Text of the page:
Medication Adherence Program for HIV Needs Collaboration Among Physicians, Nurses, and Pharmacists

David Bai

A descriptive, observational study in Switzerland implemented an interprofessional medication adherence program (IMAP) in patients with HIV. The framework for the implementation of services in pharmacy (FISpH) model is described and formulated for other healthcare facilities and professionals to evaluate and execute for themselves.

In 2014, an IMAP was launched in Switzerland to help manage patients with HIV and improve adherence by including community pharmacies through the FISpH model. For this observational study conducted by Lelubre et al, 4 stages of FISpH are described to help define and implement a new clinical setting that other healthcare communities can follow.

The first stage of the FISpH is exploration, a phase where the users decide whether to accept or reject an innovation. In the case at Neuchatel, Switzerland, one infectious disease physician and nurse saw many nonadherent patients and decided to implement the IMAP with the association of community pharmacists. The willingness to set forth the IMAP served as the baseline for exploration and preps the other FISpH stages.
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Once all the groups that play a role in IMAP are identified, the next stage, preparation, takes effect. Preparation is defined as adapting prior to the start of the model. Community pharmacists undergo training through a SISPha development program, to learn the steps for improving medication adherence. In addition, documentation and an interprofessional collaboration meeting among the nurse, physician, and pharmacists was planned prior to moving forward with the model.

When the preparations were complete, the next stage, operation, could be initiated. Operation is interpreted as integrating the ideas in the exploration phase into routine practice. For the group in Switzerland, the nurse and physician’s roles were to refer eligible patients to the pharmacists to implement the IMAP. The pharmacists would then execute the IMAP and send medication adherence documentations back to the physician and the nurse. The research team would then set up meetings held every 6 months to discuss expectations and personal experiences. Problems that were brought up in these interprofessional collaborations were addressed and then reviewed at the next meeting.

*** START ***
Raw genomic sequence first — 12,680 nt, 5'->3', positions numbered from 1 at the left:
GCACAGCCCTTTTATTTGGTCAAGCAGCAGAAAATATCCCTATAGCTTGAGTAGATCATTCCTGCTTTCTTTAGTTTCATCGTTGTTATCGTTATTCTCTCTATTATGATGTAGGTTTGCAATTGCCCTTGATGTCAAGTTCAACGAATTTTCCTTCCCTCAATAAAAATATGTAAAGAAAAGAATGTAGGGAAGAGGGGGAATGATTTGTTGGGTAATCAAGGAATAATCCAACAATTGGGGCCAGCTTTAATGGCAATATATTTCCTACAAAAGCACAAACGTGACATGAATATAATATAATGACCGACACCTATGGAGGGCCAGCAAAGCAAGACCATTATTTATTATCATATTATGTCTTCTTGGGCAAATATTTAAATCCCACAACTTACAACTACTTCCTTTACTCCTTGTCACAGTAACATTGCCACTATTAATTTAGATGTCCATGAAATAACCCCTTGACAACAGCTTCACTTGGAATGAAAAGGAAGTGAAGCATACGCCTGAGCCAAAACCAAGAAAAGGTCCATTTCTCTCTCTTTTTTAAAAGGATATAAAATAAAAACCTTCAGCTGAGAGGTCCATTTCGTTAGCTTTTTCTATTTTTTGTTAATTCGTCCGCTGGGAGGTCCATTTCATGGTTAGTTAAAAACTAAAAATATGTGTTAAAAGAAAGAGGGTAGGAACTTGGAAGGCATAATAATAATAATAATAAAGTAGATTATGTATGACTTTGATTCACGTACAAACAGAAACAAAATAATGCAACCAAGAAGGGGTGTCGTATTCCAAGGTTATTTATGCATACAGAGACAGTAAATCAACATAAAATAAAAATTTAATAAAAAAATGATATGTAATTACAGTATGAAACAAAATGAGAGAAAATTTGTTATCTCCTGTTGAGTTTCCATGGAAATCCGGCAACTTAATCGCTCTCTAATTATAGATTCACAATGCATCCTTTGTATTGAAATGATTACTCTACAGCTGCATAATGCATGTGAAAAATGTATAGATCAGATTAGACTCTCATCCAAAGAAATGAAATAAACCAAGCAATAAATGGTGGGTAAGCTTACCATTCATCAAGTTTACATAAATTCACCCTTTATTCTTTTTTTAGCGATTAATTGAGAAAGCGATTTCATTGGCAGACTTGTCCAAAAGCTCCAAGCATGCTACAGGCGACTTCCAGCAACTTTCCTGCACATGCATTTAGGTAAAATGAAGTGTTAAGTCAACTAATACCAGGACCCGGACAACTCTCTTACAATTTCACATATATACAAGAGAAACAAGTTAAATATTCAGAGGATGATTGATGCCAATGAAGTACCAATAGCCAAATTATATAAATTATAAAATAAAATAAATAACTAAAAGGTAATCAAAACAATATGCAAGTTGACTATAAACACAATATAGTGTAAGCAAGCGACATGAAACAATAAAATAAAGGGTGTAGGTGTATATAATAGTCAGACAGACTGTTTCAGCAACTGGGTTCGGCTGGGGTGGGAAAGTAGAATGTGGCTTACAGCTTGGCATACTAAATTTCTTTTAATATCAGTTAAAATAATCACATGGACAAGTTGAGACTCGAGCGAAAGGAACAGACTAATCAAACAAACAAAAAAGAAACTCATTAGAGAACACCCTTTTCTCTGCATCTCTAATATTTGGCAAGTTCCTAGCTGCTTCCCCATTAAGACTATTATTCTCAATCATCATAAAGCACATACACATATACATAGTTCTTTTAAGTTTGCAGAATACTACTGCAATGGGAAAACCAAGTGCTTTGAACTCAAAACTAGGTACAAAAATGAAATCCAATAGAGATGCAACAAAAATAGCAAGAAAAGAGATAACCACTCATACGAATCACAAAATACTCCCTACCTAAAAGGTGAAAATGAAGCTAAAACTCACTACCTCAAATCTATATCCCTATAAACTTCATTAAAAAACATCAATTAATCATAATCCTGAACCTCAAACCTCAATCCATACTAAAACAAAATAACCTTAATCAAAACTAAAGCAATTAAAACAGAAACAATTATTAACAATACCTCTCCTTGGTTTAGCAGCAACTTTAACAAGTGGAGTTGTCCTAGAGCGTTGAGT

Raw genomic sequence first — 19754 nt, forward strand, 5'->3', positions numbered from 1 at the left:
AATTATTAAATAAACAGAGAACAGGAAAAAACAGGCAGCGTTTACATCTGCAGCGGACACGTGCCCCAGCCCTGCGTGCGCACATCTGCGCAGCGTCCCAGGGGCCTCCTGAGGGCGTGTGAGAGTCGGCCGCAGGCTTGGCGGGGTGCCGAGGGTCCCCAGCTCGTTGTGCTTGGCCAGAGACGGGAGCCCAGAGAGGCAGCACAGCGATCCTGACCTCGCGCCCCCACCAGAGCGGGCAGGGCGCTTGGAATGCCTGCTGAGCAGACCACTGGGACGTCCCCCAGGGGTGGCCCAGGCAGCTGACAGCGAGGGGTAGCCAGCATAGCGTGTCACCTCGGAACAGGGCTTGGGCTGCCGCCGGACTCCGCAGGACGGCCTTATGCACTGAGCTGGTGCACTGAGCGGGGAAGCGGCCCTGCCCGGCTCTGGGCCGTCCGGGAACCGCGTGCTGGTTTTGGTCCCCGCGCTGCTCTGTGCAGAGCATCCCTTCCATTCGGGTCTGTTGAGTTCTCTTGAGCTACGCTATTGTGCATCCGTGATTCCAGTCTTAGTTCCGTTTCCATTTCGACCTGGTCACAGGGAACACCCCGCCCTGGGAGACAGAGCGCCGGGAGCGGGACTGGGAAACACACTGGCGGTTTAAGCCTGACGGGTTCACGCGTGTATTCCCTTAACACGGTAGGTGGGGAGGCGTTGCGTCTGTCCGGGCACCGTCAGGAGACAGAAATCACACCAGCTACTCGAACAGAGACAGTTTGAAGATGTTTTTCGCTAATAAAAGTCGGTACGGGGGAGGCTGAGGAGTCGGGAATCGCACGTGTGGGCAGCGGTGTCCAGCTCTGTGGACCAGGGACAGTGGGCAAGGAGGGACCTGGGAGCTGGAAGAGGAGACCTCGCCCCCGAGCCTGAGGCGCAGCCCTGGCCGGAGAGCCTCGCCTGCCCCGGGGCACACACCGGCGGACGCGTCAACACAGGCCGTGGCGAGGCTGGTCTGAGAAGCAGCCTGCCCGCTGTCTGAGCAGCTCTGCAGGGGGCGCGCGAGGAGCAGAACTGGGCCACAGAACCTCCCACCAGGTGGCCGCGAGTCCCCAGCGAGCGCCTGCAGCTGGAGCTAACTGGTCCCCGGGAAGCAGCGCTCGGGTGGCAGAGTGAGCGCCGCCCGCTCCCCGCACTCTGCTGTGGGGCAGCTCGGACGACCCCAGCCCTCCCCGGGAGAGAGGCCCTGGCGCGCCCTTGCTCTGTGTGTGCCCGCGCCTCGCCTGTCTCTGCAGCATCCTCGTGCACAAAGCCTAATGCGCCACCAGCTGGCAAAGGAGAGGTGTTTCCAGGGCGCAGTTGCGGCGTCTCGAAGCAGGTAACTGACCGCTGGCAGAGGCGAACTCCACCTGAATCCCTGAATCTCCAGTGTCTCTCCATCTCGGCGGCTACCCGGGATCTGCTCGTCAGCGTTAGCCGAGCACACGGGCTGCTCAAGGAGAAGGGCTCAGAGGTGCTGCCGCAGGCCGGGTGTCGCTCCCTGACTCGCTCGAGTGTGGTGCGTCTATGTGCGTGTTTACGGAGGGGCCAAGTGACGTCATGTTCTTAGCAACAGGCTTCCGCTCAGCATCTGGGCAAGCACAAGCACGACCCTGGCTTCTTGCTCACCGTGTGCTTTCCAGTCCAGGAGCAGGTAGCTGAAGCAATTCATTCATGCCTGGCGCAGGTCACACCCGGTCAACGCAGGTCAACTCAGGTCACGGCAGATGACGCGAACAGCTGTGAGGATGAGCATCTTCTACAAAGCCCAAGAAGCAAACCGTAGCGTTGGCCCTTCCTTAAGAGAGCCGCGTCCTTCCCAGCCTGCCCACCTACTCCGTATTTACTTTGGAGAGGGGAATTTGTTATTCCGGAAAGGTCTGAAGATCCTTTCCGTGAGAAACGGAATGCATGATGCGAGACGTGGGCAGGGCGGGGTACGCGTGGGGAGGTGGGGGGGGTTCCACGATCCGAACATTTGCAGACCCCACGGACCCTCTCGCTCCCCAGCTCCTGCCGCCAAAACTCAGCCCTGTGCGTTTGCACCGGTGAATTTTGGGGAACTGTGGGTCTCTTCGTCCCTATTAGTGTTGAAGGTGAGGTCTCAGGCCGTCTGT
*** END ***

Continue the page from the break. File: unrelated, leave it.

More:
The last stage described is sustainability, or the process of maintaining the idea and integrating it into regular practice. In this case, the nurse and the physician involved extended the model toward patients with hepatitis C. Additionally, meetings were held between the members of each group to discuss patient cases where an interprofessional follow-up was appropriate.

Sustainability is important for keeping an intervention for long-term use so that the information gathered can be used in the future.

In this study, the application of IMAP to an interprofessional group was obtained through following the FISpH model. Subsequent follow-up changes to pharmacy services and other healthcare practice can be carried out to reinforce the efficacy of IMAP in select patient populations outside of HIV.

Lelubre M, Clerc O, Grosjean M, et al. Implementation of an interprofessional medication adherence program for HIV patients: description of the process using the framework for the implementation of services in pharmacy. BMC Health Serv Res. 2018;18(1):698. doi: 10.1186/s12913-018-3509-8.
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